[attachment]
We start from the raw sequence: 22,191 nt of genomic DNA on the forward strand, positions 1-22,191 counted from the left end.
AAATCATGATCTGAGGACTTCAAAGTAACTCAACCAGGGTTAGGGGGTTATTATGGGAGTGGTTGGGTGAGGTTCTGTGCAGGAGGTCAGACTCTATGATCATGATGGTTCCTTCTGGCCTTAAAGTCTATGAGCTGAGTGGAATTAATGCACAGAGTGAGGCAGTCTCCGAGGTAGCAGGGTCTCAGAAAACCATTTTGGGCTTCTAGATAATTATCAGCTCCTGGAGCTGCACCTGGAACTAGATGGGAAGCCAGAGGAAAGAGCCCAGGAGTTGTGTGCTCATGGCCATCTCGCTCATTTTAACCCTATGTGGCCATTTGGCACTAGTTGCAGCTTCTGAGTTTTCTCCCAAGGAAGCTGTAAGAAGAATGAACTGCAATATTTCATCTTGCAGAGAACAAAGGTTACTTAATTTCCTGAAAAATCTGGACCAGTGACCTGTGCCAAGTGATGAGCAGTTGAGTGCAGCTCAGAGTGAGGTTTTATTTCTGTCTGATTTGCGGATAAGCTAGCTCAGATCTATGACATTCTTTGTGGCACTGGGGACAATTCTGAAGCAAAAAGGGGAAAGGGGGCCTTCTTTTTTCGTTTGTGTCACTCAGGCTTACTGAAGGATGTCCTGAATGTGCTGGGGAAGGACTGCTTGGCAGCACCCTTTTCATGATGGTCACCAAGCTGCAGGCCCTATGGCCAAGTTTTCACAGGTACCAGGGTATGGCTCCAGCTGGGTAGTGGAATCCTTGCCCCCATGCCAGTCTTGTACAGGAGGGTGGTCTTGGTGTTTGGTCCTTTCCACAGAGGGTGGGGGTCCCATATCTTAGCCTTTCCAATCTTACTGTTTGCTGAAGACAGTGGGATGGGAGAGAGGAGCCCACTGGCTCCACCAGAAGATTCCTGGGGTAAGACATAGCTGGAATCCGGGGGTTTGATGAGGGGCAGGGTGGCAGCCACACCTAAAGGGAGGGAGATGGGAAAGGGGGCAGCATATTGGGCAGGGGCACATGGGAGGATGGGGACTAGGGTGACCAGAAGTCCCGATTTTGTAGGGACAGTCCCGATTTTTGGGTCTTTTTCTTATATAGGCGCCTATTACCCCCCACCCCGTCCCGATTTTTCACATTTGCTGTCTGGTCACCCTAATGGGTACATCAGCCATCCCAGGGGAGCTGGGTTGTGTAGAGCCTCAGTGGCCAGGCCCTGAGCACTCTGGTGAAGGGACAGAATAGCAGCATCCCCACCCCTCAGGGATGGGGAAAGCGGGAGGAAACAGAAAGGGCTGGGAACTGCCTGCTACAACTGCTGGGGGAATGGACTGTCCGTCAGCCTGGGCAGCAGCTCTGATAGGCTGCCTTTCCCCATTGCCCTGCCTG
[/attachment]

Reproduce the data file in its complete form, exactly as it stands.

We start from the raw sequence: 22,191 nt of genomic DNA on the forward strand, positions 1-22,191 counted from the left end.
AAATCATGATCTGAGGACTTCAAAGTAACTCAACCAGGGTTAGGGGGTTATTATGGGAGTGGTTGGGTGAGGTTCTGTGCAGGAGGTCAGACTCTATGATCATGATGGTTCCTTCTGGCCTTAAAGTCTATGAGCTGAGTGGAATTAATGCACAGAGTGAGGCAGTCTCCGAGGTAGCAGGGTCTCAGAAAACCATTTTGGGCTTCTAGATAATTATCAGCTCCTGGAGCTGCACCTGGAACTAGATGGGAAGCCAGAGGAAAGAGCCCAGGAGTTGTGTGCTCATGGCCATCTCGCTCATTTTAACCCTATGTGGCCATTTGGCACTAGTTGCAGCTTCTGAGTTTTCTCCCAAGGAAGCTGTAAGAAGAATGAACTGCAATATTTCATCTTGCAGAGAACAAAGGTTACTTAATTTCCTGAAAAATCTGGACCAGTGACCTGTGCCAAGTGATGAGCAGTTGAGTGCAGCTCAGAGTGAGGTTTTATTTCTGTCTGATTTGCGGATAAGCTAGCTCAGATCTATGACATTCTTTGTGGCACTGGGGACAATTCTGAAGCAAAAAGGGGAAAGGGGGCCTTCTTTTTTCGTTTGTGTCACTCAGGCTTACTGAAGGATGTCCTGAATGTGCTGGGGAAGGACTGCTTGGCAGCACCCTTTTCATGATGGTCACCAAGCTGCAGGCCCTATGGCCAAGTTTTCACAGGTACCAGGGTATGGCTCCAGCTGGGTAGTGGAATCCTTGCCCCCATGCCAGTCTTGTACAGGAGGGTGGTCTTGGTGTTTGGTCCTTTCCACAGAGGGTGGGGGTCCCATATCTTAGCCTTTCCAATCTTACTGTTTGCTGAAGACAGTGGGATGGGAGAGAGGAGCCCACTGGCTCCACCAGAAGATTCCTGGGGTAAGACATAGCTGGAATCCGGGGGTTTGATGAGGGGCAGGGTGGCAGCCACACCTAAAGGGAGGGAGATGGGAAAGGGGGCAGCATATTGGGCAGGGGCACATGGGAGGATGGGGACTAGGGTGACCAGAAGTCCCGATTTTGTAGGGACAGTCCCGATTTTTGGGTCTTTTTCTTATATAGGCGCCTATTACCCCCCACCCCGTCCCGATTTTTCACATTTGCTGTCTGGTCACCCTAATGGGTACATCAGCCATCCCAGGGGAGCTGGGTTGTGTAGAGCCTCAGTGGCCAGGCCCTGAGCACTCTGGTGAAGGGACAGAATAGCAGCATCCCCACCCCTCAGGGATGGGGAAAGCGGGAGGAAACAGAAAGGGCTGGGAACTGCCTGCTACAACTGCTGGGGGAATGGACTGTCCGTCAGCCTGGGCAGCAGCTCTGATAGGCTGCCTTTCCCCATTGCCCTGCCTG